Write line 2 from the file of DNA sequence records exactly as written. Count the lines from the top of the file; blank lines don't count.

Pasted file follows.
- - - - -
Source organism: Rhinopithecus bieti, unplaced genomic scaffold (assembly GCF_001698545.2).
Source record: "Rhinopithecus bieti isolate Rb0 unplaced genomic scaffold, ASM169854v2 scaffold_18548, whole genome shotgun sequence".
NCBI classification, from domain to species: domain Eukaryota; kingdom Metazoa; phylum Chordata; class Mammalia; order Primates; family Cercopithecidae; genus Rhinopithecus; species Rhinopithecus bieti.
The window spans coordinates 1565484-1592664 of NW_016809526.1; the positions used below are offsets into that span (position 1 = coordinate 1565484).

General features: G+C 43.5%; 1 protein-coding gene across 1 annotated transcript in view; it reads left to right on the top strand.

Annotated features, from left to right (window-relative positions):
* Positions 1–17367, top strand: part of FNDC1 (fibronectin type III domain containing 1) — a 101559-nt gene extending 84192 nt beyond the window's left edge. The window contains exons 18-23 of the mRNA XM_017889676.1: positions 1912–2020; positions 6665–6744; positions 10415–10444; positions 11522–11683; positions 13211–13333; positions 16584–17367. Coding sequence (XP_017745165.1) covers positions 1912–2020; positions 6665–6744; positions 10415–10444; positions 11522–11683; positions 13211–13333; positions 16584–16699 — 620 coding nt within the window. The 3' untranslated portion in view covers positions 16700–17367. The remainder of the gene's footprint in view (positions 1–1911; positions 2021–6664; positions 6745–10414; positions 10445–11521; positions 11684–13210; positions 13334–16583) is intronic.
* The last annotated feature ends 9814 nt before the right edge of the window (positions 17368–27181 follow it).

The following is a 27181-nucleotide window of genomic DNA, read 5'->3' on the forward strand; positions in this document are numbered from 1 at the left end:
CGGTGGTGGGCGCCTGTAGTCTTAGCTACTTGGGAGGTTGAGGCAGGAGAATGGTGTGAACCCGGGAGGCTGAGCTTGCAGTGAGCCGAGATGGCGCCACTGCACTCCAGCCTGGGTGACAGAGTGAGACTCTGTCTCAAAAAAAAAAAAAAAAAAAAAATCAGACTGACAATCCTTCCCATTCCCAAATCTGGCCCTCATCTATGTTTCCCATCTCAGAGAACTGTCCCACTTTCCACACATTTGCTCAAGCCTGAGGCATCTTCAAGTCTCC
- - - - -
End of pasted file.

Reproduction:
Source record: "Rhinopithecus bieti isolate Rb0 unplaced genomic scaffold, ASM169854v2 scaffold_18548, whole genome shotgun sequence".